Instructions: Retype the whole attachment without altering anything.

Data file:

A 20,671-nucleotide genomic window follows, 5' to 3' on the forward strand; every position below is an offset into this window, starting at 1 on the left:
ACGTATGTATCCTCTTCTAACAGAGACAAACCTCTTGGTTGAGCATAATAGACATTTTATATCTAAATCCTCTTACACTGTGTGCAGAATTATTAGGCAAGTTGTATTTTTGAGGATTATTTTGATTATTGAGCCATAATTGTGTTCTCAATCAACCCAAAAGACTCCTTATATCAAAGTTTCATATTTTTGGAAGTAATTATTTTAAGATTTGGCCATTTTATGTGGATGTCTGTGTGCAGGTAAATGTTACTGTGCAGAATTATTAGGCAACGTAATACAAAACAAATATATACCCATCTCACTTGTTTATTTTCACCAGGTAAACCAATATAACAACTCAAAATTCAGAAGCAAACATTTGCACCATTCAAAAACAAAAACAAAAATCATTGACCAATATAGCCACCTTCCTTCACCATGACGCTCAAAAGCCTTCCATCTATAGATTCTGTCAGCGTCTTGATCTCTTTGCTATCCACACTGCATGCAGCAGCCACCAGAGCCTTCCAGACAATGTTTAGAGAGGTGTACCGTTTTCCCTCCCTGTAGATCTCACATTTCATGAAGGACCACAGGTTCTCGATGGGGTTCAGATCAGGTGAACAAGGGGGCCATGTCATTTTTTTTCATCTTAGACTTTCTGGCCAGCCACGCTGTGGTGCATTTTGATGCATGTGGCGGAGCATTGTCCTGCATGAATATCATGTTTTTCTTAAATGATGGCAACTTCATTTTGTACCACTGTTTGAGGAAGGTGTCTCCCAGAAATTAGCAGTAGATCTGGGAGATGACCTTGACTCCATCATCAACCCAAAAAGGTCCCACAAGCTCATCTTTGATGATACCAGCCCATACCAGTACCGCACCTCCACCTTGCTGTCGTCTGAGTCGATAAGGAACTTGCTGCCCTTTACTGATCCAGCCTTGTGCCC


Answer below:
A 20,671-nucleotide genomic window follows, 5' to 3' on the forward strand; every position below is an offset into this window, starting at 1 on the left:
ACGTATGTATCCTCTTCTAACAGAGACAAACCTCTTGGTTGAGCATAATAGACATTTTATATCTAAATCCTCTTACACTGTGTGCAGAATTATTAGGCAAGTTGTATTTTTGAGGATTATTTTGATTATTGAGCCATAATTGTGTTCTCAATCAACCCAAAAGACTCCTTATATCAAAGTTTCATATTTTTGGAAGTAATTATTTTAAGATTTGGCCATTTTATGTGGATGTCTGTGTGCAGGTAAATGTTACTGTGCAGAATTATTAGGCAACGTAATACAAAACAAATATATACCCATCTCACTTGTTTATTTTCACCAGGTAAACCAATATAACAACTCAAAATTCAGAAGCAAACATTTGCACCATTCAAAAACAAAAACAAAAATCATTGACCAATATAGCCACCTTCCTTCACCATGACGCTCAAAAGCCTTCCATCTATAGATTCTGTCAGCGTCTTGATCTCTTTGCTATCCACACTGCATGCAGCAGCCACCAGAGCCTTCCAGACAATGTTTAGAGAGGTGTACCGTTTTCCCTCCCTGTAGATCTCACATTTCATGAAGGACCACAGGTTCTCGATGGGGTTCAGATCAGGTGAACAAGGGGGCCATGTCATTTTTTTTCATCTTAGACTTTCTGGCCAGCCACGCTGTGGTGCATTTTGATGCATGTGGCGGAGCATTGTCCTGCATGAATATCATGTTTTTCTTAAATGATGGCAACTTCATTTTGTACCACTGTTTGAGGAAGGTGTCTCCCAGAAATTAGCAGTAGATCTGGGAGATGACCTTGACTCCATCATCAACCCAAAAAGGTCCCACAAGCTCATCTTTGATGATACCAGCCCATACCAGTACCGCACCTCCACCTTGCTGTCGTCTGAGTCGATAAGGAACTTGCTGCCCTTTACTGATCCAGCCTTGTGCCC